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Topic: blocking....  (Read 2728 times)
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« Reply #20 on: April 12, 2007 10:14:05 AM »

i would just like to say that i blocked a sweater with pins for the first time last night and i must retract my statement above about pins not being necessary...  i stand awed and cowed by the power of pins.  incedentally, i used a mat that we use for camping and the carpet to pin the sweater to.
« Reply #21 on: April 12, 2007 02:15:09 PM »

I have one of those big accordion-folding cardboard thingies that are meant for cutting fabric on, and I often use that for blocking. I just unfold it on the floor in the spare bedroom, cover it with towels, and pin the knitted pieces to it. I'm also a fan of blocking before seaming, since it makes the edges so much tidier.
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« Reply #22 on: April 13, 2007 11:23:07 AM »

i have to reblock my clapotis... i washed it and then threw it in the dryer b/c the yarn label said i could... damn thing went back to it's pre-blocked form!  Cry

i'm going to try the "towels on the floor" thing that many of you mentioned b/c i know i won't be able to get away with using the spare bed for blocking again (the perils of living with the parents)

so from now on i am going to put my clapotis on the drying rack and never ever in the dryer!

Get your facts first, then you can distort them as you please. ~Mark Twain
« Reply #23 on: April 13, 2007 05:48:04 PM »

I was actually just coming here to ask if I should block the good ole cabled scarf made from Lion Brand Wool Ease?  (mostly acrylic, partly wool).  will blocking do anything?  It's a present for my partner so I have to plan carefully if I want to block it, that's why I'm asking instead of just trying it.  (ok maybe also because I'm a bit lazy!)

just for fun here is a pic of the scarf.

« Last Edit: April 13, 2007 06:05:16 PM by arabella » THIS ROCKS   Logged
« Reply #24 on: April 13, 2007 07:30:05 PM »

With that much acrylic I'm not sure how much you'll have success with blocking to set a permanent shape - worth trying IMO - but even with 100% acrylic, it will even and set the stitches nicely. Don't use steam unless you've tried it on a swatch first: some people like the way it goes soft, others feel it kills the item and takes away body/shape, makes it too floppy.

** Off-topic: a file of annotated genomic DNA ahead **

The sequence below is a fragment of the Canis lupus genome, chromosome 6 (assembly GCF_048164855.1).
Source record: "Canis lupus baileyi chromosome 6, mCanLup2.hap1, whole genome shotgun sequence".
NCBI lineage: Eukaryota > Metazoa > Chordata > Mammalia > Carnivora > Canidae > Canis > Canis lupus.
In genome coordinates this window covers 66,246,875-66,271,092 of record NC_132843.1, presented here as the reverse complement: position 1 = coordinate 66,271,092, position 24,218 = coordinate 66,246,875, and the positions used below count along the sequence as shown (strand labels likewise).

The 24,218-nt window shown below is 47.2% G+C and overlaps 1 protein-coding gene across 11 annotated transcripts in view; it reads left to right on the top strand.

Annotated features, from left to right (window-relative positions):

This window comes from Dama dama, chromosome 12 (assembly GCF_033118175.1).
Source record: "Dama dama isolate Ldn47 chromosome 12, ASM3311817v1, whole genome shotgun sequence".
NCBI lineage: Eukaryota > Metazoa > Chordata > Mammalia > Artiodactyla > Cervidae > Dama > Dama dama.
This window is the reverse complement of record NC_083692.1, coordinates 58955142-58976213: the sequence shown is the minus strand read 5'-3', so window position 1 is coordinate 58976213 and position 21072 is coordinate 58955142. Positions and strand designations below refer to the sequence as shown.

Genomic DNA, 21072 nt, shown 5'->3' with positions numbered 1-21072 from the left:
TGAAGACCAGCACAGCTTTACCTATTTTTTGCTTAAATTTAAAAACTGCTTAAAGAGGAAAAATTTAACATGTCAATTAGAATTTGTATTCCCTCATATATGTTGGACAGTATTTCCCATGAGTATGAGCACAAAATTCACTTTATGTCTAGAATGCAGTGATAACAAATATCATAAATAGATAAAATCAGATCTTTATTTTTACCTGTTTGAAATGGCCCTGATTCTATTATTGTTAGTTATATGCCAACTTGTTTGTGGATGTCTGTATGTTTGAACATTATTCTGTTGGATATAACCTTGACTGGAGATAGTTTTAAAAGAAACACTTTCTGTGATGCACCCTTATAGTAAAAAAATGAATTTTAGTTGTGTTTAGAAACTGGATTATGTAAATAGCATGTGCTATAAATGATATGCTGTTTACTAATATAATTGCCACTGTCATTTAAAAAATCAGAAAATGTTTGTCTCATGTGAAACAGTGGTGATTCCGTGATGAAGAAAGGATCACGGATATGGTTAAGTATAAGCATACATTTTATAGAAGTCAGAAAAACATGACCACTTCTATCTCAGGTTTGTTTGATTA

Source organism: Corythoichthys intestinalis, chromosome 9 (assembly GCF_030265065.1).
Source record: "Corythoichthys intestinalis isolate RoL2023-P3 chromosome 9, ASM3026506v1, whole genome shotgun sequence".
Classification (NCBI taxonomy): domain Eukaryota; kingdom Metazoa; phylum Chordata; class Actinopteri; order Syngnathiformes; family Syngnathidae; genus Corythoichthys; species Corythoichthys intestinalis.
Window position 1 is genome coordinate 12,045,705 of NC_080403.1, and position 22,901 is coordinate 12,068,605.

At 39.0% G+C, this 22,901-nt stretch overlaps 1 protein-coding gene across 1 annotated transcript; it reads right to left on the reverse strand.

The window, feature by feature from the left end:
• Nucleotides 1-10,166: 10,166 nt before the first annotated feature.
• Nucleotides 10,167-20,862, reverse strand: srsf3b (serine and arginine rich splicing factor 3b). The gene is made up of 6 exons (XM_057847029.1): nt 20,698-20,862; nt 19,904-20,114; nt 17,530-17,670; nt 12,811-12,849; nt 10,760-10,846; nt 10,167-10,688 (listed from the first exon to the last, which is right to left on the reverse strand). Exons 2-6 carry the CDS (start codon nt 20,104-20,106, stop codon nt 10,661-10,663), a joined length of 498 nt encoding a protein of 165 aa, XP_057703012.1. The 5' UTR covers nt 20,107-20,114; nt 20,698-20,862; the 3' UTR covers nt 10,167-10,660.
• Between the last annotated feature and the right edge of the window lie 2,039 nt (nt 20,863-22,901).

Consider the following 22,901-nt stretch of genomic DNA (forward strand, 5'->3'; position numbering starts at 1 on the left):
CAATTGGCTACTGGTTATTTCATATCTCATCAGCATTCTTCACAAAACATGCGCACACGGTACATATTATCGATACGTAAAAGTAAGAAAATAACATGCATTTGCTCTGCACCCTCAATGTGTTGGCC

« Reply #25 on: April 13, 2007 07:33:04 PM »

I agree with Sarah on all her blocking/not-blocking advice.  But frankly, it doesn't look like your scarf needs much help.  You did a great job, and any minor irregularities add to its charm as a handknit.
« Reply #26 on: April 13, 2007 08:06:55 PM »

With acrylic or a blend, just wash and dry can help even out the stitches.


« Reply #27 on: April 14, 2007 09:18:06 AM »

I'm almost done knitting a sweater and i'm using 100% acryllic (its for a friend in southern california) and im not sure how to block it.  Its interweave knits arwen (second project down):

the cableing is scrunching up and i want to even it all out but ive heard that blocking it wont do much.  is there any way i can even it all out?

« Reply #28 on: April 14, 2007 12:13:55 PM »

Once more -- you don't need to block acrylic; it's not like wool or cotton where you can push or pull it into shape and it stays there. Wash and dry will even out the stitches; you can let it dry flat rather than in the dryer, but that doesn't have much effect on the size. It needs to be knit to the size you want.


« Reply #29 on: April 14, 2007 04:59:01 PM »

thank you so much!  I wish blocking would somehow magically make all my cables the same size!  oh well, hopefully he'll love it anyway because I made it for him with my own two hands and it took months!   I just wish I'd started when I knew more about yarn so that I could have done it in something nice instead of Wool ease.  it's not bad but I hope he doesn't compare it longingly to some of the lovely soft yarns I have in my stash now!
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